Thursday, March 17, 2011

Sisters and Brothers in Japanese Nuclear Plants

The events taking place in the Japanese Nuclear plants are not to be minimized and to do so would dishonor our sisters and brothers working to bring the plants into a controlled state. Despite all this thousands of dedicated and trained professionals maintain and operate close to 400 plants the world over and do so to support energy demand the world over while offering the best alternative to fossil fuels and providing economical base load generation. Hopefully the media will get this message and begin objective reporting of the situation in Japan's plants.

Sunday, March 13, 2011

Elections, Get the facts

Dear Editor;

It is natural for the party in power to garner most of the attention of the media and the letter writers and in the case of the Ontario liberals, who have (amongst a litany of mistakes) done deep and significant damage to rural healthcare, manufacturing jobs and foisted the ill conceived green energy act on the citizens of Ontario, they should expect no less consideration.

Now that an election year is upon us in Ontario it is not likely to be very long before the campaign noise gets very loud. In the early part of this year I have noted what to me should be a concern for anyone that can remember the Harris years in Ontario; I get a sense that people are entirely focused on any alternative to McGuinty. Just as a reminder, the Harris years embodied, to name but a few items, the destruction of vast public services, the sell off of public institutions, attacks on worker rights on an almost daily basis, attacks on the poor, appalling funding cuts to education, the attempted destruction of universal and public healthcare and a variety of manufactured crisis.

I am no fan of the McGuinty liberals, but remain steadfastly concerned that the Hudak conservatives are in all likelihood a through back to the Harris years (Wisconsin mean anything to anyone?). I can't offer a political suggestion that answers all concerns, but in what will be the ever increasing noise level of a campaign year please don't ever forget that at least as many of the McGuinty disasters were empowered by the travesty that was the Harris tories as they were of their own making and design. When at long last we make the trip to the ballot box be the person who understands what the parties stand for and be the one who has asked about energy, hospitals, jobs, pensions, schools, worker rights, etc.. By the way, not bad advice if the federal election heads our way in the next while.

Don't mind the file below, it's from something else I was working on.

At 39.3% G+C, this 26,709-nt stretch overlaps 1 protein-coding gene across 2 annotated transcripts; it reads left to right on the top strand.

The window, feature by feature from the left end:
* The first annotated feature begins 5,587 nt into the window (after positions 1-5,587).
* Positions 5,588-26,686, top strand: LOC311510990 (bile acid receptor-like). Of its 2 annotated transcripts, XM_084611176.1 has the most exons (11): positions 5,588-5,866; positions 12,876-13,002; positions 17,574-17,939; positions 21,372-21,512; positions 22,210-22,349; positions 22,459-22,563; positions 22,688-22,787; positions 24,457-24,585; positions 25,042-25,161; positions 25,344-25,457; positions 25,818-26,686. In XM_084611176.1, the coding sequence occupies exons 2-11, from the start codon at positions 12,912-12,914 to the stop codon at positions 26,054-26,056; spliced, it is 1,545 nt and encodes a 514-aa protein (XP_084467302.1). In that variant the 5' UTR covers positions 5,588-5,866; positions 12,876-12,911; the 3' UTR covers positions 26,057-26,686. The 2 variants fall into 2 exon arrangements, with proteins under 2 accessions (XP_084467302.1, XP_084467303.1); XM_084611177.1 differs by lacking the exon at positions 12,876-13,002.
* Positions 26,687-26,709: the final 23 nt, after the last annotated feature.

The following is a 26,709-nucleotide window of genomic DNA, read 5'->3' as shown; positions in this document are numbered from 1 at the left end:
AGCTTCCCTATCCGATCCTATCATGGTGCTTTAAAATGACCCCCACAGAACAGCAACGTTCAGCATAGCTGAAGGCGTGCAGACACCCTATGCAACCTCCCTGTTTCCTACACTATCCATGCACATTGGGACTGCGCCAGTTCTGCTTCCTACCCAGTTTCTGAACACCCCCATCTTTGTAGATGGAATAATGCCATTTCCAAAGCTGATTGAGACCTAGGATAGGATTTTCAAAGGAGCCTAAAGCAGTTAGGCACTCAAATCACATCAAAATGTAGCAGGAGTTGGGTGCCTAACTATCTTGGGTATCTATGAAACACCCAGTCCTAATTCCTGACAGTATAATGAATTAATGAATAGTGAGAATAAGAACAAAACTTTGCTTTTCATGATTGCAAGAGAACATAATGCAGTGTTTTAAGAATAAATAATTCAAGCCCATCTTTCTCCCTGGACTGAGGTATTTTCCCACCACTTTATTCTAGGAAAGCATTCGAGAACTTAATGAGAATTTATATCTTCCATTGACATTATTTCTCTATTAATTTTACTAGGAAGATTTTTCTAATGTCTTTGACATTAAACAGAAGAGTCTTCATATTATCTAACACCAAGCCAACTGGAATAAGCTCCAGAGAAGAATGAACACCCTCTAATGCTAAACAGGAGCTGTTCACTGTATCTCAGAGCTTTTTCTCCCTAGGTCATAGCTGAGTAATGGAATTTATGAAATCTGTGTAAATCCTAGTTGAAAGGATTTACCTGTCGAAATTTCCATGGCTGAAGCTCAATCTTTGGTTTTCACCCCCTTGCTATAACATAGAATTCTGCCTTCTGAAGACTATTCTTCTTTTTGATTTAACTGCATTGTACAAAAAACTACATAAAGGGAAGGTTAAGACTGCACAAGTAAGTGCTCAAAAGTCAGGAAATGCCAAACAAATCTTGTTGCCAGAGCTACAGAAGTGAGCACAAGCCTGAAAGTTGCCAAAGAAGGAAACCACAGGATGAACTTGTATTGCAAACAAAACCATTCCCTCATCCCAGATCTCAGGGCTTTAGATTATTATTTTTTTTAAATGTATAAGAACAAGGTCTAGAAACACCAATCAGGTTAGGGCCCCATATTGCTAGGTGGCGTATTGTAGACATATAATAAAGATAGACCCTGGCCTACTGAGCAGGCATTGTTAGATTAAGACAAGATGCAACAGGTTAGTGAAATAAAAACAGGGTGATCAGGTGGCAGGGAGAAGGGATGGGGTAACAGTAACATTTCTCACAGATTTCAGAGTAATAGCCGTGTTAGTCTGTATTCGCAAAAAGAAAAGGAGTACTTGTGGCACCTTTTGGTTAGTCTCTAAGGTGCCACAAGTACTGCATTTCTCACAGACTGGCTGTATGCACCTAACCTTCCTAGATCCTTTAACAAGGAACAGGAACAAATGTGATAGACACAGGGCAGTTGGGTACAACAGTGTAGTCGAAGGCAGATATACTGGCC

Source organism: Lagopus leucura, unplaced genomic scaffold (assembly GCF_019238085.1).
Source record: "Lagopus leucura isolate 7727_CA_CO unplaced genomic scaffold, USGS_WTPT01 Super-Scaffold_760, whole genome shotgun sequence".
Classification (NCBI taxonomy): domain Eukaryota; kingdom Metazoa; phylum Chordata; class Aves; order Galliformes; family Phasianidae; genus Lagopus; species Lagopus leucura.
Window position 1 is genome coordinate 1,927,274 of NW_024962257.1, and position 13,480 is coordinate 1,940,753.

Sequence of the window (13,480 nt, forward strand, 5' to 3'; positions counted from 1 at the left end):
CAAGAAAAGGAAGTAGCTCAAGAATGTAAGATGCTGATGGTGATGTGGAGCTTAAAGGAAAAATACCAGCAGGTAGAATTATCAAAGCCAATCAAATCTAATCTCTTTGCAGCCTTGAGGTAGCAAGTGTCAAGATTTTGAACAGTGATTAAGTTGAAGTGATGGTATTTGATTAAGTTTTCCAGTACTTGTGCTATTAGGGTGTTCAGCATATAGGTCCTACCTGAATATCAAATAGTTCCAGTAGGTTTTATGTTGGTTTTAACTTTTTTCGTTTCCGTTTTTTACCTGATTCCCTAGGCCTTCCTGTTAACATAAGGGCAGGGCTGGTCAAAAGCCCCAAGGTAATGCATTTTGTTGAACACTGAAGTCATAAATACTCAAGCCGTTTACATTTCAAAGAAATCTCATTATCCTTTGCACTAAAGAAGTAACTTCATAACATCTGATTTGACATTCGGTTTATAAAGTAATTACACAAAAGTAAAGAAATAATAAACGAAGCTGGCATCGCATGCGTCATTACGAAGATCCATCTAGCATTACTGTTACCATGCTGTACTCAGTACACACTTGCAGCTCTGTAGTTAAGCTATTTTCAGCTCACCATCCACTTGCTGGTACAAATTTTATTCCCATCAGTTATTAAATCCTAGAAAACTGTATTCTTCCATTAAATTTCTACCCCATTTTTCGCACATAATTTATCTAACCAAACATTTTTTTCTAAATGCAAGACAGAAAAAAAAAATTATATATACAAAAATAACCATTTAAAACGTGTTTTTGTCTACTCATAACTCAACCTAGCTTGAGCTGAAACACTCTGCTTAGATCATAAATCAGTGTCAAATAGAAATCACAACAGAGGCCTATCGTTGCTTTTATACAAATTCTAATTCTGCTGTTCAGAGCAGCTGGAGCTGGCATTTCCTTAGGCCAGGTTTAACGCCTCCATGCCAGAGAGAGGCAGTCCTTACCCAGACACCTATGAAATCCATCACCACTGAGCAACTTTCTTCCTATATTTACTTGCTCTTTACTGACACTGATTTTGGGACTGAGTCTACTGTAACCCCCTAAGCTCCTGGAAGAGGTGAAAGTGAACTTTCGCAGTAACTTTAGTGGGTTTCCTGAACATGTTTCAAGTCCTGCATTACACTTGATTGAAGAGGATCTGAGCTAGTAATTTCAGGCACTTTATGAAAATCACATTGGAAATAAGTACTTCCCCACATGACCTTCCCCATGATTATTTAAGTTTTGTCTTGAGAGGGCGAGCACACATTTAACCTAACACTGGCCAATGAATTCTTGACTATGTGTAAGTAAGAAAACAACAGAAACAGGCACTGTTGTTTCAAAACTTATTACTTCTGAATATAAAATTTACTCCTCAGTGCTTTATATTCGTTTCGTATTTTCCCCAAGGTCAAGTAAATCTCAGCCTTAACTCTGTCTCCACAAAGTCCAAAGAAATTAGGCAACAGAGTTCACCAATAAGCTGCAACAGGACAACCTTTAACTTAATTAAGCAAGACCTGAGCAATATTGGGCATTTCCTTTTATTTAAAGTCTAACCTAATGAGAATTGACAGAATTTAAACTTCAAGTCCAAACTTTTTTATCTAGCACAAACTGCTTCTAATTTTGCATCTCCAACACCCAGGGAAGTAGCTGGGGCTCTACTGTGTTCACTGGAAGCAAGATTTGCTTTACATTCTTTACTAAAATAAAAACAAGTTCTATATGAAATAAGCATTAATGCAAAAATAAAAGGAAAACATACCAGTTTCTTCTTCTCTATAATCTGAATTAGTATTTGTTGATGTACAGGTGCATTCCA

In Solidarity
Dave Trumble
Grey-Bruce Labour Council

Sunday, March 6, 2011

Regarding the March 5th Jim Merriam column "Facing unions a hard fact in tackling debt".

Dear Editor;

Regarding the March 5th Jim Merriam column "Facing unions a hard fact in tackling debt". The Supreme Court has determined that the right of workers to bargain collectively is so important to society as a whole that it is protected by the Charter of Rights and Freedoms. There are millions of Canadians that gain or sustain their voice in the workplace and on the electoral stage due to this Charter right.

Mr. Merriam is typical of those that see unions as some kind of bogeyman and in their haste to make their point do little research and hope that if they dump enough in the way of inaccurate fear and loathing in their medium that they will sustain the rest of their ilk in their ignorance of the century and half of social progress that the Trade Union Movement is responsible for.

When the Jim Merriam's of the world take a day off or get paid for a statutory holiday or enter a workplace that provides protection for workers through various laws and legislations please remember that each of these was not brought to him or them by any politician or business person; it was brought about by social progressives of which trade unionism is a pillar. Oh yes, the vitriolic rantings about public sector unions being responsible for budget deficits; perhaps it is time to ask why against over 20 years of advice by the Trade Union movement that governments have handed out billions to corporations while sending millions of jobs offshore and have reduced the very tax base that supports our communites.